HIQA recommends move to selective BCG vaccination in conjunction with enhanced TB control measures

Date of publication:

The Health Information and Quality Authority (HIQA) has today published a health technology assessment with advice to the Minister for Health on a change to Ireland’s BCG vaccination programme. HIQA has recommended a change from a universal to a selective national neonatal BCG vaccination strategy and advises that any change in strategy must be supported by a clear commitment to enhanced systematic and comprehensive tuberculosis (TB) control measures.

The evidence, Health technology assessment of a selective BCG vaccination programme, has been approved by the HIQA Board and presented to the Minister for Health.

HIQA’s Director of Health Technology Assessment Dr Máirín Ryan said: “A recommendation to switch to a policy of selective neonatal vaccination has been made based on the best available evidence. However, this is only recommended if appropriate preventative and protective measures are in place. If selective vaccination is adopted, the most efficient method of delivering the programme needs to be determined to ensure best use of available resources and to minimise the impact of discontinuing universal vaccination.”

HIQA’s health technology assessment advises that sufficient resources for enhanced TB control and public awareness efforts must be provided before there is any change in national vaccination policy and strategy.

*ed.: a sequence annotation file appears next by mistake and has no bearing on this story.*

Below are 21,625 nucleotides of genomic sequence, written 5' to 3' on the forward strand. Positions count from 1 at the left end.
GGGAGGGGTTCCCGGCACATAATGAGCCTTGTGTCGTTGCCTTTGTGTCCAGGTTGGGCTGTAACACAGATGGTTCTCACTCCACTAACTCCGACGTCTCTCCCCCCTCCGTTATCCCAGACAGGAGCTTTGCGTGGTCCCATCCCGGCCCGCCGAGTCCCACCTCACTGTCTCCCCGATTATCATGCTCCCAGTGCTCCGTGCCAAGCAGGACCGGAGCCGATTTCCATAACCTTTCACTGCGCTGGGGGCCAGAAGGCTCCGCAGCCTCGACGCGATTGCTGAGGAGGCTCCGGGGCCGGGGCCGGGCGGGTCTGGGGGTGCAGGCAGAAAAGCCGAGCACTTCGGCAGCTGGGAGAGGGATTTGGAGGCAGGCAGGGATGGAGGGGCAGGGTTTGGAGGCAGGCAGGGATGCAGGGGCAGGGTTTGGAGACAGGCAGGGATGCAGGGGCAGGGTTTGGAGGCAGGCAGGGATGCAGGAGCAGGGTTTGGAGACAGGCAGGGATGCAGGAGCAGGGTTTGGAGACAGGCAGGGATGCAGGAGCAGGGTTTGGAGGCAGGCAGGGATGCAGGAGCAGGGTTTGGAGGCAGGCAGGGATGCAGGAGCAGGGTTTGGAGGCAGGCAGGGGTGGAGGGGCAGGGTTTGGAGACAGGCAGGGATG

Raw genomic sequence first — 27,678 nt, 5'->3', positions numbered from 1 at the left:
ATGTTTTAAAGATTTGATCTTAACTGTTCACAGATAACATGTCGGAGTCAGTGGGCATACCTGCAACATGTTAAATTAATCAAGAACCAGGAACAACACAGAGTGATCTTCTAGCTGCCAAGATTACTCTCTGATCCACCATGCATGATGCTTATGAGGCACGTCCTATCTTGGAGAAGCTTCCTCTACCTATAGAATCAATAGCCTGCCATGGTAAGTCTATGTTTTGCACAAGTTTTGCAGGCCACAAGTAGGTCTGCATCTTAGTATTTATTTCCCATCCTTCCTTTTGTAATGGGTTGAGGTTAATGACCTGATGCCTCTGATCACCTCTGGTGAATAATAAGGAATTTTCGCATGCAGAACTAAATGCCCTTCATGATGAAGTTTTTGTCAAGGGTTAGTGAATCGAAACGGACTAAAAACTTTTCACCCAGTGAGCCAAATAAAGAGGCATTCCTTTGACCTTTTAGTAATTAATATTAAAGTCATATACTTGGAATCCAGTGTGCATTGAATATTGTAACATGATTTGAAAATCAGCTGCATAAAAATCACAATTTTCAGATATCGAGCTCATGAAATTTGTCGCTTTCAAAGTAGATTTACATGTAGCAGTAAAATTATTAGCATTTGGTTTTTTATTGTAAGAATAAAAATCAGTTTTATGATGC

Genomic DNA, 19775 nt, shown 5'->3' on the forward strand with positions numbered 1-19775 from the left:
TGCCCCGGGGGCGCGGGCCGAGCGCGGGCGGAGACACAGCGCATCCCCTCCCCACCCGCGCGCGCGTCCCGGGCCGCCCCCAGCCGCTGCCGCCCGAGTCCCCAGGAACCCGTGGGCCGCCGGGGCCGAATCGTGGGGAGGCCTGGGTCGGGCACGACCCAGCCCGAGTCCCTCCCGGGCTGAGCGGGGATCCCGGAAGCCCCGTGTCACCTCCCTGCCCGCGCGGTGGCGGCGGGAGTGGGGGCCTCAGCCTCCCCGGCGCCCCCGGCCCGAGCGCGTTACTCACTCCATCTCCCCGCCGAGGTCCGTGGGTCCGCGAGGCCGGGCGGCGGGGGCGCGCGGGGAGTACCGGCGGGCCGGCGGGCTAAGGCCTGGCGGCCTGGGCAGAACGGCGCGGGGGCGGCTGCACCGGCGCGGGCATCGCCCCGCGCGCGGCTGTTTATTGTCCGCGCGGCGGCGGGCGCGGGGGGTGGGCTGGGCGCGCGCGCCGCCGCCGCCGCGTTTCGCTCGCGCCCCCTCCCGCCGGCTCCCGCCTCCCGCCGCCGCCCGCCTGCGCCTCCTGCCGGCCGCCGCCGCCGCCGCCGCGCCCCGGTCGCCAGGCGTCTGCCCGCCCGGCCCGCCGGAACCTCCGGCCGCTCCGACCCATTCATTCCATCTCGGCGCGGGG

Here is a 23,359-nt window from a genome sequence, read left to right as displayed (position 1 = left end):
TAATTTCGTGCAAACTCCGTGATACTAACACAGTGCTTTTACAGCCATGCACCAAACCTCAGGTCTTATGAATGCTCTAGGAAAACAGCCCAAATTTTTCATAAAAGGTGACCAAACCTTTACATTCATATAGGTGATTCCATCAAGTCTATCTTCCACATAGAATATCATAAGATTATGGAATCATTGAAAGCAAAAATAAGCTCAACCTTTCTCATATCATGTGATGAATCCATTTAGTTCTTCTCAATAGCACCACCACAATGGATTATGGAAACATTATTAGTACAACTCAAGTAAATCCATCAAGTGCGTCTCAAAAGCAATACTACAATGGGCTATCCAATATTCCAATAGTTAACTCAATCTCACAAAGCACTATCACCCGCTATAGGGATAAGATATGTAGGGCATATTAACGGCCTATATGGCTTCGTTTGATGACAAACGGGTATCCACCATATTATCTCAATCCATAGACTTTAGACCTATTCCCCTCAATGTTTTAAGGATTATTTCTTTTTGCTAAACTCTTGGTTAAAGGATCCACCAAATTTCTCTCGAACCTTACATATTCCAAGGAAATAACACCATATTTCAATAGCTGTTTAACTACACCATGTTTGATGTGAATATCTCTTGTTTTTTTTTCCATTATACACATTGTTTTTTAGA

Dr Ryan continued: “Selective vaccination would focus resources on those who are at higher risk of contracting TB; one in eight newborns will continue to be eligible for the vaccine. This includes infants born in, or whose parents are from, a country with a high incidence of TB, those in contact with patients with active respiratory TB, and members of an at-risk group, such as the Traveller community in Ireland. It would be important to consult with groups at higher risk to determine the most acceptable and efficient way to identify those eligible for vaccination.”

Today’s health technology assessment incorporates feedback from a public consultation and evaluates the clinical effectiveness and safety, cost-effectiveness and wider consequences of a change to selective vaccination, including ethical and social issues and the broader organisational impact.